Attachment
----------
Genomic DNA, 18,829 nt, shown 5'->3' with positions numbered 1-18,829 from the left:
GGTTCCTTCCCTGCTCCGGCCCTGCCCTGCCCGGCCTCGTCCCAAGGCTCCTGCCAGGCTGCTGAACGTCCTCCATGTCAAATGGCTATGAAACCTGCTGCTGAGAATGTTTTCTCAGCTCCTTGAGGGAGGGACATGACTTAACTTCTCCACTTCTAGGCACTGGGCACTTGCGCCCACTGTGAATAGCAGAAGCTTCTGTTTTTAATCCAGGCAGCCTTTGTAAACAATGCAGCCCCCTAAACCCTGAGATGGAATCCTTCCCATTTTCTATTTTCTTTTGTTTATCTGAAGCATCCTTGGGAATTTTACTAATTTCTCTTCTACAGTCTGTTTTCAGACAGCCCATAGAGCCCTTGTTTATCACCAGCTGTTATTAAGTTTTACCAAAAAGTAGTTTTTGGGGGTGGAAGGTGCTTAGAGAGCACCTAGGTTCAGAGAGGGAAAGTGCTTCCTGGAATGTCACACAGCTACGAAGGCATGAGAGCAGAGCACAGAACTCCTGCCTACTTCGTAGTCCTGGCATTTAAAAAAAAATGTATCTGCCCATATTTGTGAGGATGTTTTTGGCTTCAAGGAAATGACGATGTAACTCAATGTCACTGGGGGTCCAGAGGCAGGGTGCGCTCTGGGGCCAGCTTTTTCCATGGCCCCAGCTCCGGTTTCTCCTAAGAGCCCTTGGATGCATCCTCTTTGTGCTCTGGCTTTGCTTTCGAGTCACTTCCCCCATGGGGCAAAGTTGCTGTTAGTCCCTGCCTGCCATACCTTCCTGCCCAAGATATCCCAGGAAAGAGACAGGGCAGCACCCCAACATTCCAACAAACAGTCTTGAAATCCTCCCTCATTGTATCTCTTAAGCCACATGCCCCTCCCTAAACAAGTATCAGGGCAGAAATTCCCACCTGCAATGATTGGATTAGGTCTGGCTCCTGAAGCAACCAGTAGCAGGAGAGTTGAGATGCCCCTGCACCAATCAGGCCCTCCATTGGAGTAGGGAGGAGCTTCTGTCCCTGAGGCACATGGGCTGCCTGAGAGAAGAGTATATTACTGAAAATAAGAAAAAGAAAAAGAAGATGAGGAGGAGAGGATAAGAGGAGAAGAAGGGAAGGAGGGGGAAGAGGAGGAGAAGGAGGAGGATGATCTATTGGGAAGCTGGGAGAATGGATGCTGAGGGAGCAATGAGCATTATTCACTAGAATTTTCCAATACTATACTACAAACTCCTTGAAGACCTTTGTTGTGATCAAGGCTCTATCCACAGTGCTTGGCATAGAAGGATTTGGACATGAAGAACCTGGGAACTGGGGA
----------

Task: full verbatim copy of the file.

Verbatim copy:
Genomic DNA, 18,829 nt, shown 5'->3' with positions numbered 1-18,829 from the left:
GGTTCCTTCCCTGCTCCGGCCCTGCCCTGCCCGGCCTCGTCCCAAGGCTCCTGCCAGGCTGCTGAACGTCCTCCATGTCAAATGGCTATGAAACCTGCTGCTGAGAATGTTTTCTCAGCTCCTTGAGGGAGGGACATGACTTAACTTCTCCACTTCTAGGCACTGGGCACTTGCGCCCACTGTGAATAGCAGAAGCTTCTGTTTTTAATCCAGGCAGCCTTTGTAAACAATGCAGCCCCCTAAACCCTGAGATGGAATCCTTCCCATTTTCTATTTTCTTTTGTTTATCTGAAGCATCCTTGGGAATTTTACTAATTTCTCTTCTACAGTCTGTTTTCAGACAGCCCATAGAGCCCTTGTTTATCACCAGCTGTTATTAAGTTTTACCAAAAAGTAGTTTTTGGGGGTGGAAGGTGCTTAGAGAGCACCTAGGTTCAGAGAGGGAAAGTGCTTCCTGGAATGTCACACAGCTACGAAGGCATGAGAGCAGAGCACAGAACTCCTGCCTACTTCGTAGTCCTGGCATTTAAAAAAAAATGTATCTGCCCATATTTGTGAGGATGTTTTTGGCTTCAAGGAAATGACGATGTAACTCAATGTCACTGGGGGTCCAGAGGCAGGGTGCGCTCTGGGGCCAGCTTTTTCCATGGCCCCAGCTCCGGTTTCTCCTAAGAGCCCTTGGATGCATCCTCTTTGTGCTCTGGCTTTGCTTTCGAGTCACTTCCCCCATGGGGCAAAGTTGCTGTTAGTCCCTGCCTGCCATACCTTCCTGCCCAAGATATCCCAGGAAAGAGACAGGGCAGCACCCCAACATTCCAACAAACAGTCTTGAAATCCTCCCTCATTGTATCTCTTAAGCCACATGCCCCTCCCTAAACAAGTATCAGGGCAGAAATTCCCACCTGCAATGATTGGATTAGGTCTGGCTCCTGAAGCAACCAGTAGCAGGAGAGTTGAGATGCCCCTGCACCAATCAGGCCCTCCATTGGAGTAGGGAGGAGCTTCTGTCCCTGAGGCACATGGGCTGCCTGAGAGAAGAGTATATTACTGAAAATAAGAAAAAGAAAAAGAAGATGAGGAGGAGAGGATAAGAGGAGAAGAAGGGAAGGAGGGGGAAGAGGAGGAGAAGGAGGAGGATGATCTATTGGGAAGCTGGGAGAATGGATGCTGAGGGAGCAATGAGCATTATTCACTAGAATTTTCCAATACTATACTACAAACTCCTTGAAGACCTTTGTTGTGATCAAGGCTCTATCCACAGTGCTTGGCATAGAAGGATTTGGACATGAAGAACCTGGGAACTGGGGA